Sunday, March 01, 2020

Newsletter #44: Lean, Systems Thinking and Other articles

Interesting Articles

Push or Pull: Origins and further details

If you have heard about Lean, you would have heard about the Pull system. Taiichi Ohno is considered as the father of the "Pull" system. The story goes, Ohno got influenced with the American Supermarkets, where the customer pulls the needs and in-turn signalling the order creation.

Since the kanban system was also originated at Toyota, and so, it became a synonym for the pull system. However, the concept of Pull system itself is much broader than kanban. Kanban system has it's own limitations.

The Pull system needs to be studied in a broader perspective.

Taking the original idea of a superstore, customers pulling the items from the aisles signals the procurement. This in-turn signals the production of the new items.  This signalling (kanban) mechanism, controls how many items need to be to released in the next batch. This control of production is nothing but the WIP limit.  WIP plays a crucial role in controlling the variability, thus increasing the predictability.

However, in the Push system, the products are manufactured out depending on the demands seen in the past. Accuracy of the prediction controls the manfucaturing.  Push system cannot handle the variability well unless a large buffer is kept aside or a system to improve the accuracy of predictability is created, which is challenging in a complex system.

Further reading:

T-shaped skills and one-piece flow

One-piece flow goal is achieved when the work flows like water from one end of the system until it's delivered.  In large organisations, one-piece flow is difficult but not impossible.  The major challenge in creating the flow is variability.  There are many reasons for variabilities, and one important reason is the individual capacity.

One of the ways, Toyota tackled this challenge the flow issue is by creating generalised specialists. If someone has obstacles, the others in the queue can step-in and help to remove the roadblock.  However, when this idea was introduced at Toyota, there was a d

At Toyota, when a new idea hits a roadblock, it is the leaders and managers, who will lead by example by joining the team. 

In most organisations, the lean initiatives fail as they copy only the tactical practices rather than the cultural aspects like leaders as teachers.

Systems Thinking

Systems Thinking and its uses

It is essential to understand the distinction between System and Systems Thinking. As per Meadows  A system* is an interconnected set of elements that is coherently organized in a way that achieves something. If you look at that definition closely for a minute, you can see that a system must consist of three kinds of things: elements, interconnections, and a function or purpose.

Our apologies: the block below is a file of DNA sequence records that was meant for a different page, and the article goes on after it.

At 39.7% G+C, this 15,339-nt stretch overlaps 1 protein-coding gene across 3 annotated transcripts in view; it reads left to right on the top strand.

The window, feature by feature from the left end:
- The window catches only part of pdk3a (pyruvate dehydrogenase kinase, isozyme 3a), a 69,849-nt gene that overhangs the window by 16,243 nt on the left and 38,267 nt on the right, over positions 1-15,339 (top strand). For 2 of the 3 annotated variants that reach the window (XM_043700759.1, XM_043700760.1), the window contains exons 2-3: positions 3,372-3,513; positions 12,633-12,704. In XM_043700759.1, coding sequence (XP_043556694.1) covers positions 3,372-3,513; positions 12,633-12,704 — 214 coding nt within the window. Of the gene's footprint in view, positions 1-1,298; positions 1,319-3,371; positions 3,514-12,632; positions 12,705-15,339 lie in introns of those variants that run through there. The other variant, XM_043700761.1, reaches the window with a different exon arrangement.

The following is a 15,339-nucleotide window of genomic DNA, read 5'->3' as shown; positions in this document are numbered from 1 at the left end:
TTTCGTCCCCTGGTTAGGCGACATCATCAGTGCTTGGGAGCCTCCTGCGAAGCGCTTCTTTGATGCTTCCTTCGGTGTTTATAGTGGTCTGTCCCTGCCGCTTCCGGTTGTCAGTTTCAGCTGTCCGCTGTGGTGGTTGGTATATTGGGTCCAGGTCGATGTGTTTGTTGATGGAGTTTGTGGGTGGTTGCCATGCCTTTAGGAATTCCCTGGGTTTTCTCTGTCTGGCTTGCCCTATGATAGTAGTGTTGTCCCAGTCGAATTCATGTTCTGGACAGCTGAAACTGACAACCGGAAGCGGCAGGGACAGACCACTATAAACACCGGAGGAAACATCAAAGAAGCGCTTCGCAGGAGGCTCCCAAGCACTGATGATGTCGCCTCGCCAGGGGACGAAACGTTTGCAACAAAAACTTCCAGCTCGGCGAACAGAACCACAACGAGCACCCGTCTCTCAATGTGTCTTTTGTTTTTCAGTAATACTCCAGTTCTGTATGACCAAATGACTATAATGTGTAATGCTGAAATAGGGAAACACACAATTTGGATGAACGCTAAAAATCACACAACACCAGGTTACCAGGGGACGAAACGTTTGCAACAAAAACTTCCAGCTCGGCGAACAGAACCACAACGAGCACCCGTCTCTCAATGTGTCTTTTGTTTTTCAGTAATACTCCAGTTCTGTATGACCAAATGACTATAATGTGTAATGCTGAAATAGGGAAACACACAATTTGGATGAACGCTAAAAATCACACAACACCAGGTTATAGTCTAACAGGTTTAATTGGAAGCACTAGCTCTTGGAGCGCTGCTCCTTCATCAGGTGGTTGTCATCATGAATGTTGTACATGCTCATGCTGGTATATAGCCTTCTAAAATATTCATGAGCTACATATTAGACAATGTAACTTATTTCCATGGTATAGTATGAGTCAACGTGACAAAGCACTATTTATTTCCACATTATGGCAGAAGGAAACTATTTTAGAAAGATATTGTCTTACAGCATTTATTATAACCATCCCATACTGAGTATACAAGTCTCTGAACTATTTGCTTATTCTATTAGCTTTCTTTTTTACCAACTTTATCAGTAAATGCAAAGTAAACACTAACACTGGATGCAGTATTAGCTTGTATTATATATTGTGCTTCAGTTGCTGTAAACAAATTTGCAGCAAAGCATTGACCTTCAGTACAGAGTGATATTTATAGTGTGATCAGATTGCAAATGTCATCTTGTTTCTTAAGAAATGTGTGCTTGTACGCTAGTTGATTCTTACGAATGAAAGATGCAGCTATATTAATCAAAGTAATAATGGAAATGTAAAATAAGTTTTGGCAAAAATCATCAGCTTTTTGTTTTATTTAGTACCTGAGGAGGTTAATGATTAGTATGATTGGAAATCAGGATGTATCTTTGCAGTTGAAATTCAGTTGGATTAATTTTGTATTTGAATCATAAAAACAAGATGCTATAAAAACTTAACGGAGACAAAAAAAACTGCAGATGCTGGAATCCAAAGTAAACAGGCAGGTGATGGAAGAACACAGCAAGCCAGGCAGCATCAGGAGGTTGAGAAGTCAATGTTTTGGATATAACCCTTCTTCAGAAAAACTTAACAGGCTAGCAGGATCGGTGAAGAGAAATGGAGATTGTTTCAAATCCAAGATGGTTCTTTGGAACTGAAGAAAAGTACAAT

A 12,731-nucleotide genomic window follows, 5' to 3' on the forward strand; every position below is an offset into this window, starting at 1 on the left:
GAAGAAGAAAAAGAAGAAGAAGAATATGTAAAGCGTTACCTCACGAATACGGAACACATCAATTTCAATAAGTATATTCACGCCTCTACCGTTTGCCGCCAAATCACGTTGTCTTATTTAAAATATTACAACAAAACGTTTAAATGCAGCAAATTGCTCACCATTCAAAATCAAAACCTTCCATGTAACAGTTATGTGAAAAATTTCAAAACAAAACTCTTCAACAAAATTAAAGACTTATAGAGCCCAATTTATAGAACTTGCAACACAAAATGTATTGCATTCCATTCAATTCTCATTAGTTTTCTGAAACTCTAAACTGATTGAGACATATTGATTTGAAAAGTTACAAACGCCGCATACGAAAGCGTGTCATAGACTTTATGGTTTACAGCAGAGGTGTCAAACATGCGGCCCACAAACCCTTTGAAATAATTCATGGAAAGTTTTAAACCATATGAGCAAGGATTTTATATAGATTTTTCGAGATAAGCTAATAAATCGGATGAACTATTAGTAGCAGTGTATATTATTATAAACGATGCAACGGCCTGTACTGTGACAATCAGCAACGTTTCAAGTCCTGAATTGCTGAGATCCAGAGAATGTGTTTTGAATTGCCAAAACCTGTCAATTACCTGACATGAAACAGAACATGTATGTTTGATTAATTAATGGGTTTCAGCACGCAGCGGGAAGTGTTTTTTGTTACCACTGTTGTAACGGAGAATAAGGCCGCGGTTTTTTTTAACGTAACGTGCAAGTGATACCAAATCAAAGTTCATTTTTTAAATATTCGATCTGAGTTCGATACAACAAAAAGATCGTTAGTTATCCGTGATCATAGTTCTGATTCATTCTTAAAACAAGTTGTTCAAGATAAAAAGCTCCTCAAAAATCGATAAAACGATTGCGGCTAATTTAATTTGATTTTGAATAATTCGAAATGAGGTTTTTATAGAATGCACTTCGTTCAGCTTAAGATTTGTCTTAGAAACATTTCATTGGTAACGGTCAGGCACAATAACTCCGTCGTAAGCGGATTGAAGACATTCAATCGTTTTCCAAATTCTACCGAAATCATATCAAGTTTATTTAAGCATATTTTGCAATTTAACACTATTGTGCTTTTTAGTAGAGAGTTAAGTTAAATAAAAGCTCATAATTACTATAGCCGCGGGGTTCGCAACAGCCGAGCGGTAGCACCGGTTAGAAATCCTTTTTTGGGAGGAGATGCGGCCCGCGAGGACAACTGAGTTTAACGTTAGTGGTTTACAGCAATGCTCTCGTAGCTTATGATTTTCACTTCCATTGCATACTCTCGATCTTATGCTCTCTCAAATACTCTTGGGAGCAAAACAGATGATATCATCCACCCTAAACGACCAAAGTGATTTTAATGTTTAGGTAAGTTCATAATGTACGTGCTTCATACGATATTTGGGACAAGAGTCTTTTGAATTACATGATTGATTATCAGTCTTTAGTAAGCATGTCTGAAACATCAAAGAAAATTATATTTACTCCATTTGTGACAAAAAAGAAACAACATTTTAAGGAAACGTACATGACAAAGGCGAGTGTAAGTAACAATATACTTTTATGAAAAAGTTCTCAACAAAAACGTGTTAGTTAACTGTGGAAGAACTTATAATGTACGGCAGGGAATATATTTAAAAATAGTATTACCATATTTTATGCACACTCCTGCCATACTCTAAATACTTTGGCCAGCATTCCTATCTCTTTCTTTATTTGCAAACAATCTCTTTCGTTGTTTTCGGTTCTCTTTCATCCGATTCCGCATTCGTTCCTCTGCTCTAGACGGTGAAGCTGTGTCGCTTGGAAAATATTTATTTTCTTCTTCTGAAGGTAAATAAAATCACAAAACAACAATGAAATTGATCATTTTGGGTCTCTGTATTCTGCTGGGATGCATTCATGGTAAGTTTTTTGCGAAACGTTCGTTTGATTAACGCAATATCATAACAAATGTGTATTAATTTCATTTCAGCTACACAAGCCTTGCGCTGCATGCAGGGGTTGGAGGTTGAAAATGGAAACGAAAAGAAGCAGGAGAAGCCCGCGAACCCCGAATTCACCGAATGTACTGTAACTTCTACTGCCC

Based on the above definition, Systems Thinking is about understanding the elements, interconnectedness to achieve the purpose. If you want to call yourself as a Systems Thinker, probably this is the best place to start to focus while understanding the system.

In a complex system, it isn't straightforward to understand the elements and relatedness without being part of the system. This is one of the reasons that, a real systems thinker, is one who knows how to get the elements involved in deciphering the system (assuming we are dealing with socio-technical or social systems like organisations, societies, etc.) while solving the problems. 

How can Systems thinking help organisations:

1. It enables the people to focus on the interconnectedness and itself impact on the emergent behaviour
2. Any recurring problem is a symptom of a systemic problem that is hidden beneath the surface
3. Looking at long term cause-effect analysis and strategies 
4. Improving Collaboration increased shared language
5. Continuous improvement, respect for each other and being humble as there are no experts on a system
6. Avoid jumping into conclusions and getter deeper understanding of the unintended consequences 

When elements are not understood or identified, any improvement leads to local optimisation or unintended consequences. From the practical application point of view, when you are trying to solve a specific issue at work, one needs to consciously include the people who like the idea and who have differing opinions as well. 
Will try to write more and practical applications of Systems Thinking (ST) in the future newsletters...

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